So the second week of the Six Nations is done and dusted. As is the case after a couple of games in any competition, we have some further insight in to how the respective participants are shaping up. Some suspicions after the first round of games have been confirmed as fact whilst only one team can now win a slam.
Scotland vs Italy
Starting at Murrayfield we saw a comfortable win for the Scots as Italy imploded with naivety. As with the opening game of last weekend, the statistics make some interesting reading. The visitors had two thirds of both possession and territory, made only 58 tackles to the hosts 146, had 143 carries to the hosts 65 and won 91 rucks as compared to 48 by the home side. But as Scott Johnson said “Statistics are like bikini’s. They show you a lot but not the whole thing”. One telling statistic is that despite having more of the game, Italy only gained 13 more metres with the ball than Scotland over the full 80 minutes. Scotland were able to pressure the Azzuri into repeated wrong options with two tries coming direct from Italian mistakes. The hosts were also able to create two well worked scores and whilst early days, perhaps the Johnson affect is starting to improve the Scots attacking game. It might be relief but I don’t think the Scots should be getting too carried away by their “thrashing” of Italy. They will need to put Ireland away in a fortnight to show this was more than just a one off. Talking of which, Italy showed that they are far from the finished article. The Italian midfield returned to its poor game management with Orquera having a dismal afternoon. I thought the game would be won in the last 20 as Italy tired from their previous week’s exertions in beating France but the lack of energy was apparent from the off. They will be grateful to have a week off and to get back to Rome for their next game.
France vs Wales
In Paris we saw a poor game from two teams more frightened of losing than going out to win. I thought for a long time this game would finish in a draw but in the end a strong last 15 minutes to the game by Wales saw them home. France are in disarray. Saint Andre’s record in the Six Nations is now played 7 and won 2. Whilst that on its own is a poor reflection on Les Bleus, it pales into insignificance when you try to ascertain what the actual game plan is. France were clueless with the ball in hand, almost hamstrung by being over coached as to what options they must take on the field. Whilst much comment has been made about the starting selection for Les Bleus, my theory is that the influx of foreign players into the Top 14 is already starting to have an impact. Look down the French clubs starting XV’s in the Heineken Cup and at least 50% (and in the case of Toulon substantially more) of the players are now non-French qualified. It may look good to have French clubs qualifying for the knockout stages but it would seem it is to the detriment of the national XV. Given that as a player Saint Andre was a risk taker who played rugby in the traditional French way, he is very much the coaching pragmatist with his teams high in structure but low in flair. His approach is the antithesis of how France should play and the tournament is all the poorer because of it. Wales will be all the better for a win built on having a strong set piece and low on mistakes. Wales have shot themselves in the foot throughout their losing run so to win a close game and shade most if not all parts of the game will give them confidence for the rest of the tournament.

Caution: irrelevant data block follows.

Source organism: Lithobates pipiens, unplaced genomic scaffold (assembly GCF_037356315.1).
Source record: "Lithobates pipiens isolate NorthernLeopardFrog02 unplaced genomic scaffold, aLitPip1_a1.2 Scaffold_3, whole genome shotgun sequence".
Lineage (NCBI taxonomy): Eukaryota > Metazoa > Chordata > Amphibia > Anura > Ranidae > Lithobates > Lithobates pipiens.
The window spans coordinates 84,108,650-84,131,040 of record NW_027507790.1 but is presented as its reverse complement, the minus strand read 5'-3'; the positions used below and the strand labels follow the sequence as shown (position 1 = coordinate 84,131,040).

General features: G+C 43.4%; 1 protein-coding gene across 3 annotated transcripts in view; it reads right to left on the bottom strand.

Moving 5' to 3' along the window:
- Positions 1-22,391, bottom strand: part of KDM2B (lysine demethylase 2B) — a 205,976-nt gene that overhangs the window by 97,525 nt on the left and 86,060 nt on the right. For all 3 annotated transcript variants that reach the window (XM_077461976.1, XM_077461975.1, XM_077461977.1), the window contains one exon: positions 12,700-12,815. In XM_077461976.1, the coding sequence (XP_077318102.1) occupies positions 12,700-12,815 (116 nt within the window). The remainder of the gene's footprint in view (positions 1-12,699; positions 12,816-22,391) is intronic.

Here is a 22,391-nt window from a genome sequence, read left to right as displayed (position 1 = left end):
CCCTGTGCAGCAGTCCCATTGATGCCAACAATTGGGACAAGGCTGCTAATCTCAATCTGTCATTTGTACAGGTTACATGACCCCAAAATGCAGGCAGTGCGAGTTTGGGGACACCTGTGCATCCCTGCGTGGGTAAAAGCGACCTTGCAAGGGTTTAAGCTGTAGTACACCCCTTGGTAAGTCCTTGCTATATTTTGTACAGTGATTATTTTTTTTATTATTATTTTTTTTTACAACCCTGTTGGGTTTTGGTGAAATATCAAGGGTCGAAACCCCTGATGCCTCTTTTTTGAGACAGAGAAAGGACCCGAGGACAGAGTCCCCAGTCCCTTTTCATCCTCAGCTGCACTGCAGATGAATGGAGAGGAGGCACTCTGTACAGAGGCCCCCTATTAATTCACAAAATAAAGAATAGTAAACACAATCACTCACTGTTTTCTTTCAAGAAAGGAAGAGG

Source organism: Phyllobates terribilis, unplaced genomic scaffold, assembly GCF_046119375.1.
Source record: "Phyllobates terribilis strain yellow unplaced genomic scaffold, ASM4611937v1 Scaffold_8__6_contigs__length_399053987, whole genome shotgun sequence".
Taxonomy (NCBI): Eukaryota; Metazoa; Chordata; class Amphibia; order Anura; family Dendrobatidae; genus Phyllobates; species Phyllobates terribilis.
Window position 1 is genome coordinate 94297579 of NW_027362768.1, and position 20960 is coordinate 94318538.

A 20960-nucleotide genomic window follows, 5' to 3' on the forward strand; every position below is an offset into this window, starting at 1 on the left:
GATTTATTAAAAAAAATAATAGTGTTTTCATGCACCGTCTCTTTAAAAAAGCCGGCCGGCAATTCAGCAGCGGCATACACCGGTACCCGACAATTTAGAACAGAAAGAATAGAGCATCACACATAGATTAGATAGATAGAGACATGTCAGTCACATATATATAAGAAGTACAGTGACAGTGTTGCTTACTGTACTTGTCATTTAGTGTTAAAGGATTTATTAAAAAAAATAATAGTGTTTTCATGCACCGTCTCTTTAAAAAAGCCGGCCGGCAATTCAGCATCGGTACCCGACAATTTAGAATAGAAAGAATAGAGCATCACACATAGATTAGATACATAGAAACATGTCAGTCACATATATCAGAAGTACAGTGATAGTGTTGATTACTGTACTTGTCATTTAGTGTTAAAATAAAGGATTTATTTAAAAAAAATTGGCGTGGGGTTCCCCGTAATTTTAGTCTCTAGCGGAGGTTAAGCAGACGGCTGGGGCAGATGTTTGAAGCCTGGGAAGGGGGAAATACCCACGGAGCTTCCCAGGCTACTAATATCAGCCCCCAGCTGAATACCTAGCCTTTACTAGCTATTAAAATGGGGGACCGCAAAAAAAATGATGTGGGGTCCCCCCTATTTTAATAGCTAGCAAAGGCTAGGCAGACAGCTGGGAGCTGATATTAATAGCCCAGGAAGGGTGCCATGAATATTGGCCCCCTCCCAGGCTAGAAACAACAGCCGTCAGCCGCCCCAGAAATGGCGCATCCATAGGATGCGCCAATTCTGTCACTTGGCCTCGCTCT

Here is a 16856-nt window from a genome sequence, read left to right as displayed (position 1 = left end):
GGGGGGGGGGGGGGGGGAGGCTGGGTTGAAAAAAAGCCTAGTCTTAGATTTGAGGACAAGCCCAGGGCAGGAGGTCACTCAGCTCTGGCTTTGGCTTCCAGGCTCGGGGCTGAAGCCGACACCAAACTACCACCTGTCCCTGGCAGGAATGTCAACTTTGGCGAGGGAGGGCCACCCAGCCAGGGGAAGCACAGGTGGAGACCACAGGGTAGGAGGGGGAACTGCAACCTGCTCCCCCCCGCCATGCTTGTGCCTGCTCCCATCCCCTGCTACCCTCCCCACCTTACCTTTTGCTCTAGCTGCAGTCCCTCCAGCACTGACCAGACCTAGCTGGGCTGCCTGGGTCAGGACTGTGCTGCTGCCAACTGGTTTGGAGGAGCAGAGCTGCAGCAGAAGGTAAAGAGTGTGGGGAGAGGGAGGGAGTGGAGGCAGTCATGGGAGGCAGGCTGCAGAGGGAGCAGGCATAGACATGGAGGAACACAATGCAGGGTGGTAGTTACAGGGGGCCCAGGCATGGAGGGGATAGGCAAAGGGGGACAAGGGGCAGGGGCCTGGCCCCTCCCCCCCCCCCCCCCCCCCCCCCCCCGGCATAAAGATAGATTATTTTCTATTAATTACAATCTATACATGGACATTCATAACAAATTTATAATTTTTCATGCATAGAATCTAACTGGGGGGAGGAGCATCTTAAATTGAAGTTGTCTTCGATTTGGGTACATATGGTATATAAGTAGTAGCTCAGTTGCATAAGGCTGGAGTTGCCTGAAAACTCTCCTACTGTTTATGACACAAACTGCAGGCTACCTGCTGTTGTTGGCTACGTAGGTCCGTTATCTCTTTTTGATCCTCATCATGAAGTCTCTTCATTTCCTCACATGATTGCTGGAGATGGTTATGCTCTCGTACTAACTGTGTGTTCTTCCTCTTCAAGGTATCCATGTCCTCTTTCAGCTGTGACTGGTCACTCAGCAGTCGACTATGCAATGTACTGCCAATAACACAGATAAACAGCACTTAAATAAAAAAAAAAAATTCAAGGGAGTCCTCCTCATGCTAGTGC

Ireland vs England
The last game of the weekend was in Dublin and for the neutral it was disappointing that the conditions had such an influence on both teams approach. I suggested England would win by a “comfortable 9” points and I was almost right at they won by a “comfortable 6”. England were the better team in all departments. They were composed, disciplined and were tactically superior to an error strewn Ireland who were guilty of over playing in the wrong areas of the pitch. England played the conditions correctly, time and again pushing Ireland back into their own third. Ireland dropped too many balls and lost the kicking battle badly. When O’Gara entered the fray, my thoughts were that Sexton’s injury may be the rugby gods smiling on Ireland. But perhaps on this display ROG’s best days are behind him as he lost the distance battle to Farrell and missed a crucial penalty to bring the hosts back to within 3 with time still left for a late onslaught. Healy’s act of foul play was ridiculously handled by the match officials. This was at least a yellow card and if a red had been handed out then it would have not been totally out of place. Yes the England player was on the wrong side but Healy’s stamp on Cole’s ankle joint was done to cause injury not to clear out the player. It is this inconsistency of action by officials that gets fans hot under the collar. Interpretations at the breakdown and scrum cause enough debate but clear foul play is either to be treated with zero tolerance all the time or not at all. I doubt England will care but me thinks Mr. Healy may be having an enforced rest for the Irish trip to Murrayfield. If he isn’t then the game will again failed to ensure there is a consistent and clear message to all.